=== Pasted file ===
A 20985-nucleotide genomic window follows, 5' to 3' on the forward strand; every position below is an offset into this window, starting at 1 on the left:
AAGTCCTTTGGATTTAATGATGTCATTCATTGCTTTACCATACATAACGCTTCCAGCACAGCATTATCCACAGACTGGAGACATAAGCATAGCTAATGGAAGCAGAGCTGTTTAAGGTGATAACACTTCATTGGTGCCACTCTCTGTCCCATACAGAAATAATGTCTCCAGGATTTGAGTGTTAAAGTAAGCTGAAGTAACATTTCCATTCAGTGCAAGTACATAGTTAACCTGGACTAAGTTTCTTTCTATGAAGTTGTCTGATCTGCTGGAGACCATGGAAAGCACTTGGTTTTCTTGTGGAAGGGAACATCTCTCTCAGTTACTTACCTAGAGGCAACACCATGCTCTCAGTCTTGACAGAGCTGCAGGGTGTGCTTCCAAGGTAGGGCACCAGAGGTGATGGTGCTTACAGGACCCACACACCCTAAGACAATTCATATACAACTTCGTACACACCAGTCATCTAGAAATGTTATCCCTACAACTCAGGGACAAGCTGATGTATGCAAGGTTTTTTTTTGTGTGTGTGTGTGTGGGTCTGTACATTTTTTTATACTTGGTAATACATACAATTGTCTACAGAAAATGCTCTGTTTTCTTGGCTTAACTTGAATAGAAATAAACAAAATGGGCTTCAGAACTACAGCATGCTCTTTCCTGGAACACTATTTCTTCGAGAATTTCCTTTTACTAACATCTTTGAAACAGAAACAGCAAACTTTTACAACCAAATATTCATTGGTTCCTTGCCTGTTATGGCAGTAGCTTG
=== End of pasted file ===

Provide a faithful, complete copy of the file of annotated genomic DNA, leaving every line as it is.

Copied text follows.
A 20985-nucleotide genomic window follows, 5' to 3' on the forward strand; every position below is an offset into this window, starting at 1 on the left:
AAGTCCTTTGGATTTAATGATGTCATTCATTGCTTTACCATACATAACGCTTCCAGCACAGCATTATCCACAGACTGGAGACATAAGCATAGCTAATGGAAGCAGAGCTGTTTAAGGTGATAACACTTCATTGGTGCCACTCTCTGTCCCATACAGAAATAATGTCTCCAGGATTTGAGTGTTAAAGTAAGCTGAAGTAACATTTCCATTCAGTGCAAGTACATAGTTAACCTGGACTAAGTTTCTTTCTATGAAGTTGTCTGATCTGCTGGAGACCATGGAAAGCACTTGGTTTTCTTGTGGAAGGGAACATCTCTCTCAGTTACTTACCTAGAGGCAACACCATGCTCTCAGTCTTGACAGAGCTGCAGGGTGTGCTTCCAAGGTAGGGCACCAGAGGTGATGGTGCTTACAGGACCCACACACCCTAAGACAATTCATATACAACTTCGTACACACCAGTCATCTAGAAATGTTATCCCTACAACTCAGGGACAAGCTGATGTATGCAAGGTTTTTTTTTGTGTGTGTGTGTGTGGGTCTGTACATTTTTTTATACTTGGTAATACATACAATTGTCTACAGAAAATGCTCTGTTTTCTTGGCTTAACTTGAATAGAAATAAACAAAATGGGCTTCAGAACTACAGCATGCTCTTTCCTGGAACACTATTTCTTCGAGAATTTCCTTTTACTAACATCTTTGAAACAGAAACAGCAAACTTTTACAACCAAATATTCATTGGTTCCTTGCCTGTTATGGCAGTAGCTTG